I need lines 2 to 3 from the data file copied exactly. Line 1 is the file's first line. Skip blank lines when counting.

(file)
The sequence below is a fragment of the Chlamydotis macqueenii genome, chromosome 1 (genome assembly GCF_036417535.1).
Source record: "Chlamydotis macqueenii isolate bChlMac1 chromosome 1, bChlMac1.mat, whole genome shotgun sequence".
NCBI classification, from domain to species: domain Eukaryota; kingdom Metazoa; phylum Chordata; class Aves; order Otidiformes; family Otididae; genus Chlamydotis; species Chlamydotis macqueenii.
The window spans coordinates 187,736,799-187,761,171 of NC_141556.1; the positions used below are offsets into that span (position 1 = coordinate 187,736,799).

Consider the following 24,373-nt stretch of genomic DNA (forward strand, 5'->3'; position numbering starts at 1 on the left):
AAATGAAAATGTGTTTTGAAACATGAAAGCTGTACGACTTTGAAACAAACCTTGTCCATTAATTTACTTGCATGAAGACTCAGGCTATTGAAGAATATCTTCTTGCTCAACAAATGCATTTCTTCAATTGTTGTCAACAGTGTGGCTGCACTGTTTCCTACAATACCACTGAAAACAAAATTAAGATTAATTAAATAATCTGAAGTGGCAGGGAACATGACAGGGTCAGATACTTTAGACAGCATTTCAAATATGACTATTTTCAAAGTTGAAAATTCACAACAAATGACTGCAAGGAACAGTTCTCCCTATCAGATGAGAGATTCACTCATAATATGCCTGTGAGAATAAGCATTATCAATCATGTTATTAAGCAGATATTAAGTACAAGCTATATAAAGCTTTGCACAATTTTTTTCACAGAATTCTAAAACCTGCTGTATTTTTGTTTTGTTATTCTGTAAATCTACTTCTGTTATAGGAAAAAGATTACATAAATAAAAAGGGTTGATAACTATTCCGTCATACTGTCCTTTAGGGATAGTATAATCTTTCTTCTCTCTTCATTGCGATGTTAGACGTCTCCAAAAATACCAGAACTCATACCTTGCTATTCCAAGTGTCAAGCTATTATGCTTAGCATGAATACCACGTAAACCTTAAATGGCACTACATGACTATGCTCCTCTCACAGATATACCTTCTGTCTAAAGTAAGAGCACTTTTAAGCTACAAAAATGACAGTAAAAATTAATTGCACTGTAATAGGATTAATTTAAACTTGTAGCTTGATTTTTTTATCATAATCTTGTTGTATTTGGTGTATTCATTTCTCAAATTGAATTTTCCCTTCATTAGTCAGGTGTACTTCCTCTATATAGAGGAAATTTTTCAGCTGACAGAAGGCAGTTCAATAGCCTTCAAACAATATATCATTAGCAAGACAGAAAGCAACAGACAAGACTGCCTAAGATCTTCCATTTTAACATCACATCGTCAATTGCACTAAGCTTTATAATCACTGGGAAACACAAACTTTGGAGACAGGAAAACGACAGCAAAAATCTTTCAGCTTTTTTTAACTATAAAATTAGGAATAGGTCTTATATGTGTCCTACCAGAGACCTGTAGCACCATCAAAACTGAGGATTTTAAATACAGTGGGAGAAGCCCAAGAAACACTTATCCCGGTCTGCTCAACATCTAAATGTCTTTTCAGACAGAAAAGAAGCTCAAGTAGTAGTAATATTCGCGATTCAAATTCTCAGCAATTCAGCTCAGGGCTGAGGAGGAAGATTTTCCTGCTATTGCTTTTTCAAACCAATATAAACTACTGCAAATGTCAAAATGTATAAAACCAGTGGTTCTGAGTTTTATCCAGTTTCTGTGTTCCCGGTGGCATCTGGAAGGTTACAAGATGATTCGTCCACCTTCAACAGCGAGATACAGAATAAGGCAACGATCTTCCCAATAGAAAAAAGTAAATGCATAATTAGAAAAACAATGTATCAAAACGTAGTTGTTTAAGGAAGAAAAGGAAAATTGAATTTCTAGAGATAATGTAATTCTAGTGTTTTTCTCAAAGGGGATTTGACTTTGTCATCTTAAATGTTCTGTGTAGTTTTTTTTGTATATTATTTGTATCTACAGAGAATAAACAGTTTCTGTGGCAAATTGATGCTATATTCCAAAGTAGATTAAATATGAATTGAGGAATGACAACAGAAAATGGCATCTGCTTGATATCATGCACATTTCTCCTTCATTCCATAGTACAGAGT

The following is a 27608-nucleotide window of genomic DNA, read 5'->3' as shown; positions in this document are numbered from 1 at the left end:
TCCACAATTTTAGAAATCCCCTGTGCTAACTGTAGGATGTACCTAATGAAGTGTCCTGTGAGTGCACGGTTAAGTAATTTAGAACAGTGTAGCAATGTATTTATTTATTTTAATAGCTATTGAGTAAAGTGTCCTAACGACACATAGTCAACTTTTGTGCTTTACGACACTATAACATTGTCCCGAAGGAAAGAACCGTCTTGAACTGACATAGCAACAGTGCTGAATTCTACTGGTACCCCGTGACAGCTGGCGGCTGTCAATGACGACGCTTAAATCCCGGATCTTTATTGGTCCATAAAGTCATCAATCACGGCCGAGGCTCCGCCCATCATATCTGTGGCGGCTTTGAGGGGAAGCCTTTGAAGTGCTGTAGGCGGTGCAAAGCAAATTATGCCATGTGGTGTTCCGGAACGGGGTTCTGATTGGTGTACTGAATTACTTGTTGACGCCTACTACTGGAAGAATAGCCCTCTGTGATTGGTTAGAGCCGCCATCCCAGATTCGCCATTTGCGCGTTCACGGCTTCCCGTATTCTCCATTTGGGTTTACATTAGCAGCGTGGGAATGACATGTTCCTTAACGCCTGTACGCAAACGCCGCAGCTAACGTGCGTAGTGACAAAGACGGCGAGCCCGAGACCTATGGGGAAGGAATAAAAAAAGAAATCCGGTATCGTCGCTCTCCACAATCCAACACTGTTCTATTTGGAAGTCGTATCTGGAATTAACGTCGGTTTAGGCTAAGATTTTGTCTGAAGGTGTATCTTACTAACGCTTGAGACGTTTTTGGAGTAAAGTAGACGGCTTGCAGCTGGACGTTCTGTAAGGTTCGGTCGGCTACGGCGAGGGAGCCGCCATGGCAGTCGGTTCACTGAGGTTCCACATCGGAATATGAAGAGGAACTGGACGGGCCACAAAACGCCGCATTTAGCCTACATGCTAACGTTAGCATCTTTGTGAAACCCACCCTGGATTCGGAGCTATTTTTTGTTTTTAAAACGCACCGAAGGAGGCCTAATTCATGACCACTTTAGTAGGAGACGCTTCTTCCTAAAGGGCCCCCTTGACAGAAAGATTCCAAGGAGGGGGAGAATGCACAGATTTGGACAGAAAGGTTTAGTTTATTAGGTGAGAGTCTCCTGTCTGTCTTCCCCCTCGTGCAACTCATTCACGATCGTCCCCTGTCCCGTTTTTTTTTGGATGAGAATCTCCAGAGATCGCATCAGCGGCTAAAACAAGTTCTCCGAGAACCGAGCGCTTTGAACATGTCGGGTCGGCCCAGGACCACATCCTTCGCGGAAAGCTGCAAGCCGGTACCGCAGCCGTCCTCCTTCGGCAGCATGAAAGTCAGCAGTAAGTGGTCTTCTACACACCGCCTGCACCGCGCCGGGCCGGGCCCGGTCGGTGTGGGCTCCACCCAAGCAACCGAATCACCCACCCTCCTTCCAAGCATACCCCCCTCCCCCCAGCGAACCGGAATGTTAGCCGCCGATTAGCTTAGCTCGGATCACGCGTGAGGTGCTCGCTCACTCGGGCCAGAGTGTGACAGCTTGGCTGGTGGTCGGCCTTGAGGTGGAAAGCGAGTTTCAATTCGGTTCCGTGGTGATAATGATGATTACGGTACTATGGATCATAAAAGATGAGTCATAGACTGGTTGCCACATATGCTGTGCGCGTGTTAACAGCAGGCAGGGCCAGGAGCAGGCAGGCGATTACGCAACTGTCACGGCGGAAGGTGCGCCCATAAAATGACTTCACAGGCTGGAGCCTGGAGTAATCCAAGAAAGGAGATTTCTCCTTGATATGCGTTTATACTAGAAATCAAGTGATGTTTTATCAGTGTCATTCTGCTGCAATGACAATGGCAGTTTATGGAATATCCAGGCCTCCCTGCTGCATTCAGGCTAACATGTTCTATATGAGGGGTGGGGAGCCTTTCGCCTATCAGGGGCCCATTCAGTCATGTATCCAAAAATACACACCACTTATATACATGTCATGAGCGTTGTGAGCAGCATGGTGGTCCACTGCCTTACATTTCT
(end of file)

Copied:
Source record: "Chlamydotis macqueenii isolate bChlMac1 chromosome 1, bChlMac1.mat, whole genome shotgun sequence".
NCBI classification, from domain to species: domain Eukaryota; kingdom Metazoa; phylum Chordata; class Aves; order Otidiformes; family Otididae; genus Chlamydotis; species Chlamydotis macqueenii.